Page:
Not everyone who spends a lot of time writing wants to be a professional writer. Frankly, I think that’s sensible. It’s very hard to make a living as a professional writer. Even if you do manage it’s just as hard to make it a sustainable career. I know lots of writers who’ve been able to support themselves for a year or two or four or ten but then demand for their work dwindle, fashion in the publishing world changes. In the 80s horror was huge, now not so much. YA’s big right now but who knows were it will be in ten years. Romance is pretty much always the biggest selling genre and yet it has the lowest advances. I know of romance writers with multiple bestselling books who only get around 20k per book.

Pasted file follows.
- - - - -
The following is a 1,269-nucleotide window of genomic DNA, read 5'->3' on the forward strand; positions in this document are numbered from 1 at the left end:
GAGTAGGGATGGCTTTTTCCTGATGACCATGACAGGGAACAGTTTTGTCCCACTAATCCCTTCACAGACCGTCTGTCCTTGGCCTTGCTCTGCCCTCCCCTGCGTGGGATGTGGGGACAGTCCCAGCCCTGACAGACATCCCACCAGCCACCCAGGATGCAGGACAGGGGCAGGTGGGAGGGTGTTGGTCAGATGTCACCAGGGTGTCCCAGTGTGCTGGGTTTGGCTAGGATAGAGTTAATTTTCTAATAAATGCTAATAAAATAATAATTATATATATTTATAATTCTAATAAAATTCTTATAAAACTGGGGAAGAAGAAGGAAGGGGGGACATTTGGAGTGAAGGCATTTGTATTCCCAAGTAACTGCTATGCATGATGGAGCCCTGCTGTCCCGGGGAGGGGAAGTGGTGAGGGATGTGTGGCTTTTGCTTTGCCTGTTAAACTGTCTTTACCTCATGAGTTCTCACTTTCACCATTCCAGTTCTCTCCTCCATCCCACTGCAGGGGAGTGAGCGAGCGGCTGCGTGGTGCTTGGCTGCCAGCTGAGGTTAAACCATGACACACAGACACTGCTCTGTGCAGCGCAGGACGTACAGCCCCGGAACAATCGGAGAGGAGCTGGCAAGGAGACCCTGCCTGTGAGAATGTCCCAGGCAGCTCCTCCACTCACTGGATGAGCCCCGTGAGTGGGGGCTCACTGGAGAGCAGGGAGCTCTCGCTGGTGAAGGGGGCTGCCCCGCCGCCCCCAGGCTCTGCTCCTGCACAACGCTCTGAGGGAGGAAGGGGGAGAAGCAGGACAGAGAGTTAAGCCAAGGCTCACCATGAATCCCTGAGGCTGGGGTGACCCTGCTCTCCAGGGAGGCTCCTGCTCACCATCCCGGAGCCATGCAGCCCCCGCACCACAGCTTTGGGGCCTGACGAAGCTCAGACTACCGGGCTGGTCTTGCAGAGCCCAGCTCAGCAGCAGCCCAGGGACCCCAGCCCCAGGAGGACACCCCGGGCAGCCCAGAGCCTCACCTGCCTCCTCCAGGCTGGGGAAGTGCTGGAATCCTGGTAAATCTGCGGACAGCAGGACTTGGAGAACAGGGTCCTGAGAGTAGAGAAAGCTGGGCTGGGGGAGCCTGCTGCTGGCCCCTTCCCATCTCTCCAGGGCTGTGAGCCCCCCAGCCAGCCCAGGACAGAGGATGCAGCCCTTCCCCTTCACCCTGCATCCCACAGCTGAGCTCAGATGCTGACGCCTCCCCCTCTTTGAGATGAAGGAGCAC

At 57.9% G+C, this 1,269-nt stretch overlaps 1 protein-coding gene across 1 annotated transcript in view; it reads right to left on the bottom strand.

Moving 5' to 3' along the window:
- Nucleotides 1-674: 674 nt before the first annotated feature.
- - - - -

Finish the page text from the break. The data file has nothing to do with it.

The majority of pro novelists, who are making a living, write a book a year. Many write two or three or four a year. For many writers that’s an impossible pace to sustain and it can suck the fun right out of the writing. There are lots of reasons for not making writing your main profession. Most of the published writers I know are not full-time. Many of them claim to be happier that way.

When writing becomes your full time job it completely changes your relationship to writing. It becomes a business. You can’t wait for your muse to show up. You have to force it when you’re not in the mood. You have to meet deadlines. You have to think about whether there’s a market for what you want to write. You can’t just write whatever you feel like unless you happen to be lucky enough to have a market for what you feel like writing.

In which case you’re probably Nora Roberts. Lucky duck!


  1. Benjamin Solah on #

    I blog purely for the fun of it too and it’s much easier than writing fiction. Even when I write flash fiction for the blog, just as an exercise, that’s far easier than writing flash when I have in mind that I want to submit that story somewhere.